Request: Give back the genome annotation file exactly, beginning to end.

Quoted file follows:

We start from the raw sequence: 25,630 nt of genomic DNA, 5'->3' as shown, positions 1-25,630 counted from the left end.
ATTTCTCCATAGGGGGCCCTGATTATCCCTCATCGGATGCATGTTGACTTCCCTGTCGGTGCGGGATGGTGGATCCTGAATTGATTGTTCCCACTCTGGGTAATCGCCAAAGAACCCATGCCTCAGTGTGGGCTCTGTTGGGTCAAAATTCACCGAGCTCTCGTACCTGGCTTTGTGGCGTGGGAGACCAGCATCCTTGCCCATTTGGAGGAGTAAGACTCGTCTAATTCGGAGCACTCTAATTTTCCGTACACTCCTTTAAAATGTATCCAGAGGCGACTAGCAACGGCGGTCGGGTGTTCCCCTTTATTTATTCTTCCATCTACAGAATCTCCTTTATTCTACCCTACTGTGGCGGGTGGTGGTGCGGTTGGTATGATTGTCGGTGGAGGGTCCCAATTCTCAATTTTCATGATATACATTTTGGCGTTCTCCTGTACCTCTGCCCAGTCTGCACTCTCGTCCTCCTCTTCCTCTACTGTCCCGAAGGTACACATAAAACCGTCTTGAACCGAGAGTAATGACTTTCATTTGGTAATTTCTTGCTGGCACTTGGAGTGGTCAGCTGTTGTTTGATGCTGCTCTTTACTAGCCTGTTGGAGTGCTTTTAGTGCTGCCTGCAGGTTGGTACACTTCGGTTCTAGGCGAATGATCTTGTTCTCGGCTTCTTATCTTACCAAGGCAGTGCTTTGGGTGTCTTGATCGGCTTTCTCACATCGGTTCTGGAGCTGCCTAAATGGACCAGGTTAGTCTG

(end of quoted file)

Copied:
We start from the raw sequence: 25,630 nt of genomic DNA, 5'->3' as shown, positions 1-25,630 counted from the left end.
ATTTCTCCATAGGGGGCCCTGATTATCCCTCATCGGATGCATGTTGACTTCCCTGTCGGTGCGGGATGGTGGATCCTGAATTGATTGTTCCCACTCTGGGTAATCGCCAAAGAACCCATGCCTCAGTGTGGGCTCTGTTGGGTCAAAATTCACCGAGCTCTCGTACCTGGCTTTGTGGCGTGGGAGACCAGCATCCTTGCCCATTTGGAGGAGTAAGACTCGTCTAATTCGGAGCACTCTAATTTTCCGTACACTCCTTTAAAATGTATCCAGAGGCGACTAGCAACGGCGGTCGGGTGTTCCCCTTTATTTATTCTTCCATCTACAGAATCTCCTTTATTCTACCCTACTGTGGCGGGTGGTGGTGCGGTTGGTATGATTGTCGGTGGAGGGTCCCAATTCTCAATTTTCATGATATACATTTTGGCGTTCTCCTGTACCTCTGCCCAGTCTGCACTCTCGTCCTCCTCTTCCTCTACTGTCCCGAAGGTACACATAAAACCGTCTTGAACCGAGAGTAATGACTTTCATTTGGTAATTTCTTGCTGGCACTTGGAGTGGTCAGCTGTTGTTTGATGCTGCTCTTTACTAGCCTGTTGGAGTGCTTTTAGTGCTGCCTGCAGGTTGGTACACTTCGGTTCTAGGCGAATGATCTTGTTCTCGGCTTCTTATCTTACCAAGGCAGTGCTTTGGGTGTCTTGATCGGCTTTCTCACATCGGTTCTGGAGCTGCCTAAATGGACCAGGTTAGTCTG